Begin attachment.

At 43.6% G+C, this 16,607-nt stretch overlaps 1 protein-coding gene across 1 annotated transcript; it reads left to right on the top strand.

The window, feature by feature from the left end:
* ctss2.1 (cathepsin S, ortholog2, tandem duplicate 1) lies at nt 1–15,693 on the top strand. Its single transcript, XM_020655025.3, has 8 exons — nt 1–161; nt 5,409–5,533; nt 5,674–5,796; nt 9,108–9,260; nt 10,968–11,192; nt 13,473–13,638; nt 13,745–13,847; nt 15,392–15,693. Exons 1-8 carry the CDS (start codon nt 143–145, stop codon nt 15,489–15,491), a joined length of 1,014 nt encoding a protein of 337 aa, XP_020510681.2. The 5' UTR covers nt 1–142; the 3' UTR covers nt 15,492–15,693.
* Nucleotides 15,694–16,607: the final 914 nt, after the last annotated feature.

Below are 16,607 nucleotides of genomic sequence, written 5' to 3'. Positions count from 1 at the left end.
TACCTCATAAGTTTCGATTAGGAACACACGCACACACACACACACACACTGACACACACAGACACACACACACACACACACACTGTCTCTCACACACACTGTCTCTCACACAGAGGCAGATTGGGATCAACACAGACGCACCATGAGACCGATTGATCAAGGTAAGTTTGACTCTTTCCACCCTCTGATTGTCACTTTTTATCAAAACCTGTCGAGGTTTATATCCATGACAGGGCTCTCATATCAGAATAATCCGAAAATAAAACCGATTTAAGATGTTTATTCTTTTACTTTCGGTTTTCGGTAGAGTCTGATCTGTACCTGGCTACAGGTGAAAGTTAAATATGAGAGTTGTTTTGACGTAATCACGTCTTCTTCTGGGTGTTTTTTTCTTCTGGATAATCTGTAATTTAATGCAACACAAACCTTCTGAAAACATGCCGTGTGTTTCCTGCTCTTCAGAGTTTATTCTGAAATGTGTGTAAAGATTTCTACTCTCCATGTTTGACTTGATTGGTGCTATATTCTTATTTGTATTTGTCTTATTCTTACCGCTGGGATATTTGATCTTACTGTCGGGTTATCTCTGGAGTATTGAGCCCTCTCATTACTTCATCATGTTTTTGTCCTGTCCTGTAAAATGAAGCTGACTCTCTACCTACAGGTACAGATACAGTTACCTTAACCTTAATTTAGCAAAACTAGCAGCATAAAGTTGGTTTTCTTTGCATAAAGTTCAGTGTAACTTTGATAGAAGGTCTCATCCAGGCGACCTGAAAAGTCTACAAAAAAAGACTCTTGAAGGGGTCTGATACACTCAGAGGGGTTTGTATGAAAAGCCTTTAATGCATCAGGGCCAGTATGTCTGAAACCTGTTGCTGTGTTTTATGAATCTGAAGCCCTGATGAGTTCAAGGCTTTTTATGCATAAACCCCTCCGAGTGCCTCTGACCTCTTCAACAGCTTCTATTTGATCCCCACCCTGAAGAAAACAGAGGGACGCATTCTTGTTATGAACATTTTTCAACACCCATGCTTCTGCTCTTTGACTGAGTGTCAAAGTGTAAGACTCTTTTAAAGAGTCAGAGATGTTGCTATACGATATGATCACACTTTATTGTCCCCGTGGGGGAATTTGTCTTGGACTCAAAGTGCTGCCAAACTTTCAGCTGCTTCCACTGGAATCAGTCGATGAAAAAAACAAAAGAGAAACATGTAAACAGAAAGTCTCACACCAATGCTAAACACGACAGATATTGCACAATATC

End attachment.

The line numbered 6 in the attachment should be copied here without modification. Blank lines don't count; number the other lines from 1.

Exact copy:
TACCTCATAAGTTTCGATTAGGAACACACGCACACACACACACACACACTGACACACACAGACACACACACACACACACACACTGTCTCTCACACACACTGTCTCTCACACAGAGGCAGATTGGGATCAACACAGACGCACCATGAGACCGATTGATCAAGGTAAGTTTGACTCTTTCCACCCTCTGATTGTCACTTTTTATCAAAACCTGTCGAGGTTTATATCCATGACAGGGCTCTCATATCAGAATAATCCGAAAATAAAACCGATTTAAGATGTTTATTCTTTTACTTTCGGTTTTCGGTAGAGTCTGATCTGTACCTGGCTACAGGTGAAAGTTAAATATGAGAGTTGTTTTGACGTAATCACGTCTTCTTCTGGGTGTTTTTTTCTTCTGGATAATCTGTAATTTAATGCAACACAAACCTTCTGAAAACATGCCGTGTGTTTCCTGCTCTTCAGAGTTTATTCTGAAATGTGTGTAAAGATTTCTACTCTCCATGTTTGACTTGATTGGTGCTATATTCTTATTTGTATTTGTCTTATTCTTACCGCTGGGATATTTGATCTTACTGTCGGGTTATCTCTGGAGTATTGAGCCCTCTCATTACTTCATCATGTTTTTGTCCTGTCCTGTAAAATGAAGCTGACTCTCTACCTACAGGTACAGATACAGTTACCTTAACCTTAATTTAGCAAAACTAGCAGCATAAAGTTGGTTTTCTTTGCATAAAGTTCAGTGTAACTTTGATAGAAGGTCTCATCCAGGCGACCTGAAAAGTCTACAAAAAAAGACTCTTGAAGGGGTCTGATACACTCAGAGGGGTTTGTATGAAAAGCCTTTAATGCATCAGGGCCAGTATGTCTGAAACCTGTTGCTGTGTTTTATGAATCTGAAGCCCTGATGAGTTCAAGGCTTTTTATGCATAAACCCCTCCGAGTGCCTCTGACCTCTTCAACAGCTTCTATTTGATCCCCACCCTGAAGAAAACAGAGGGACGCATTCTTGTTATGAACATTTTTCAACACCCATGCTTCTGCTCTTTGACTGAGTGTCAAAGTGTAAGACTCTTTTAAAGAGTCAGAGATGTTGCTATACGATATGATCACACTTTATTGTCCCCGTGGGGGAATTTGTCTTGGACTCAAAGTGCTGCCAAACTTTCAGCTGCTTCCACTGGAATCAGTCGATGAAAAAAACAAAAGAGAAACATGTAAACAGAAAGTCTCACACCAATGCTAAACACGACAGATATTGCACAATATC